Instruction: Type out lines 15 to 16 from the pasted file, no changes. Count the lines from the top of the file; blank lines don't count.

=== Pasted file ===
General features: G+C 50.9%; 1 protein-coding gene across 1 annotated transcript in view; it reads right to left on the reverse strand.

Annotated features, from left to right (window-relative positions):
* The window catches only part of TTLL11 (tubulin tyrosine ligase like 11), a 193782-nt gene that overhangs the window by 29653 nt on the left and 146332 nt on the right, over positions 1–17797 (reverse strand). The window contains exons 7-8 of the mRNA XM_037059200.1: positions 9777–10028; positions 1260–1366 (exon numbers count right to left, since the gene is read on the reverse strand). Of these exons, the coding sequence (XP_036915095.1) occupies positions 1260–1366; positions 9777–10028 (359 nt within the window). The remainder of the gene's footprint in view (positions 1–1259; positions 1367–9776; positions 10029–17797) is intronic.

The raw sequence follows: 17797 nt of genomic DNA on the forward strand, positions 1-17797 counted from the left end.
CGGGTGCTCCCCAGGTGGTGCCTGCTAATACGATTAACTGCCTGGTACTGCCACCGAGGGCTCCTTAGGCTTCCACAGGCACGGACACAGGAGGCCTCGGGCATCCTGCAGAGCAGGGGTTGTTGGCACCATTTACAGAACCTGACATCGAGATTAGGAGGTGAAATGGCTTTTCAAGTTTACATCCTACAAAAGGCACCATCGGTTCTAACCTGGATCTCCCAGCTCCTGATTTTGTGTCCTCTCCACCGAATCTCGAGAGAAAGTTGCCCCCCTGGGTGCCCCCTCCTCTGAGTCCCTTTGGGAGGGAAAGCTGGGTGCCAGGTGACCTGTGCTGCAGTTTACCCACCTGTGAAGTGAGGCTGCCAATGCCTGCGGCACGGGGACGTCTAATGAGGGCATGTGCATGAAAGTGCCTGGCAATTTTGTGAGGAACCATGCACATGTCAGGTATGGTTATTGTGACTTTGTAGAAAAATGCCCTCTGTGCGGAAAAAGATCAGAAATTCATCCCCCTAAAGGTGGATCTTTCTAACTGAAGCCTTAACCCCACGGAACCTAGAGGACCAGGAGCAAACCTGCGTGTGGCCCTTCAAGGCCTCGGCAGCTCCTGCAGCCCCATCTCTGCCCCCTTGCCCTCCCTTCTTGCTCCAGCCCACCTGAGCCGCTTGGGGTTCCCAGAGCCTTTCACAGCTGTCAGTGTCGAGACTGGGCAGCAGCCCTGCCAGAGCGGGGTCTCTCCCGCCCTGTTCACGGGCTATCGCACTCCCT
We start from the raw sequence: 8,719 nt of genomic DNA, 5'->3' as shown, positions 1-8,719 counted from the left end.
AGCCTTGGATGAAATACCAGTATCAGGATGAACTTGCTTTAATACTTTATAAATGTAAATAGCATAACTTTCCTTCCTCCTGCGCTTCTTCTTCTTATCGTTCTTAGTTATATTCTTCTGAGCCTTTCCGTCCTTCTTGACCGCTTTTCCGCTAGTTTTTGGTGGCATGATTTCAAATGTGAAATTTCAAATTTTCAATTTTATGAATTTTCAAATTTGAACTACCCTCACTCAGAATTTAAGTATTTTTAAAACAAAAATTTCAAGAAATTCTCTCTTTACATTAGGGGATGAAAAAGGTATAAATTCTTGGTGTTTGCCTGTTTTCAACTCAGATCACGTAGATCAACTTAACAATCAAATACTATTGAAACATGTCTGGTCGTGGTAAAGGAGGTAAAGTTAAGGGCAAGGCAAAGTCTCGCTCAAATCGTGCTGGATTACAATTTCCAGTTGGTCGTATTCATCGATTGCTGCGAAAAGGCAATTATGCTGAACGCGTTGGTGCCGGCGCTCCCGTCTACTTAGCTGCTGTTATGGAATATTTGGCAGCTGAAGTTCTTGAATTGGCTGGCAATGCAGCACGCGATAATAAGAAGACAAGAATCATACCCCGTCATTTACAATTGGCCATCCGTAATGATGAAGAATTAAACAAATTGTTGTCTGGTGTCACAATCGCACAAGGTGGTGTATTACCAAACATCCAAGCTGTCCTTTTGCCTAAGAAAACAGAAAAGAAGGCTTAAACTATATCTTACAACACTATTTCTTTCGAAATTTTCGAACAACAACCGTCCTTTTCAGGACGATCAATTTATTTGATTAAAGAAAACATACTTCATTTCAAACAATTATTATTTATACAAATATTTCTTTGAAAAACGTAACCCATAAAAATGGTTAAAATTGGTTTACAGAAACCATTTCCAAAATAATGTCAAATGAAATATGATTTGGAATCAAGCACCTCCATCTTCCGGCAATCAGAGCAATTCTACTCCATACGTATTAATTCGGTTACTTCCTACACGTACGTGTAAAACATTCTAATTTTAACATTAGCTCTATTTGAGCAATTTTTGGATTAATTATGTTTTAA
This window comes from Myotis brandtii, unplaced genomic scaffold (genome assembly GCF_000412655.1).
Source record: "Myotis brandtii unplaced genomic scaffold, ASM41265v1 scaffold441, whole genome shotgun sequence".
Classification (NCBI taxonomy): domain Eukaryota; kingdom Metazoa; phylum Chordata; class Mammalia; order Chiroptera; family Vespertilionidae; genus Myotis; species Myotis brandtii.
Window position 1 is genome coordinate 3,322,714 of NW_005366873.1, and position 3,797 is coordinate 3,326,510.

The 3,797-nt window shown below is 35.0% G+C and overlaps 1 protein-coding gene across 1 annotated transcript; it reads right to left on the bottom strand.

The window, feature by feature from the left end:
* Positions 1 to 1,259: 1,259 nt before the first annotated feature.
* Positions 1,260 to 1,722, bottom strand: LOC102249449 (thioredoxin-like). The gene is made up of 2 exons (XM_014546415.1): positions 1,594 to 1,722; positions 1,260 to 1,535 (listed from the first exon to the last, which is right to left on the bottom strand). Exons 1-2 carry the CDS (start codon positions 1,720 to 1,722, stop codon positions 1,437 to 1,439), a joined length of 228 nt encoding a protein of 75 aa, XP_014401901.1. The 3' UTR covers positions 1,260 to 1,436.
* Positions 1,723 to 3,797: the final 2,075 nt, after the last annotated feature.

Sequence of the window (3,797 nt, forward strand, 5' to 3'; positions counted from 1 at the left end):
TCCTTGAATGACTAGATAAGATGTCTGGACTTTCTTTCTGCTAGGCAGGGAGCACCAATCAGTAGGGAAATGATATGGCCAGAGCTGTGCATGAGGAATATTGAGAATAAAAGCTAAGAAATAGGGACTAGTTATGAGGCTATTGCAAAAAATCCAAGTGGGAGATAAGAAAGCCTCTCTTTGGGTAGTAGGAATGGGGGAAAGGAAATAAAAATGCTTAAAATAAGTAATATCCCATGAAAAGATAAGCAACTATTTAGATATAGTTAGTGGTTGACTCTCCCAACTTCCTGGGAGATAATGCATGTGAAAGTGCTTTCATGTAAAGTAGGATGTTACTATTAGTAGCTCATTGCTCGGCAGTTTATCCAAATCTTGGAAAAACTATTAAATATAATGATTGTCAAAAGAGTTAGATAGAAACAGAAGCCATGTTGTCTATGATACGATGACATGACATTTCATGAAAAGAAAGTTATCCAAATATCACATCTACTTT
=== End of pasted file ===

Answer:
* Positions 1,260 to 1,722, bottom strand: LOC102249449 (thioredoxin-like). The gene is made up of 2 exons (XM_014546415.1): positions 1,594 to 1,722; positions 1,260 to 1,535 (listed from the first exon to the last, which is right to left on the bottom strand). Exons 1-2 carry the CDS (start codon positions 1,720 to 1,722, stop codon positions 1,437 to 1,439), a joined length of 228 nt encoding a protein of 75 aa, XP_014401901.1. The 3' UTR covers positions 1,260 to 1,436.
* Positions 1,723 to 3,797: the final 2,075 nt, after the last annotated feature.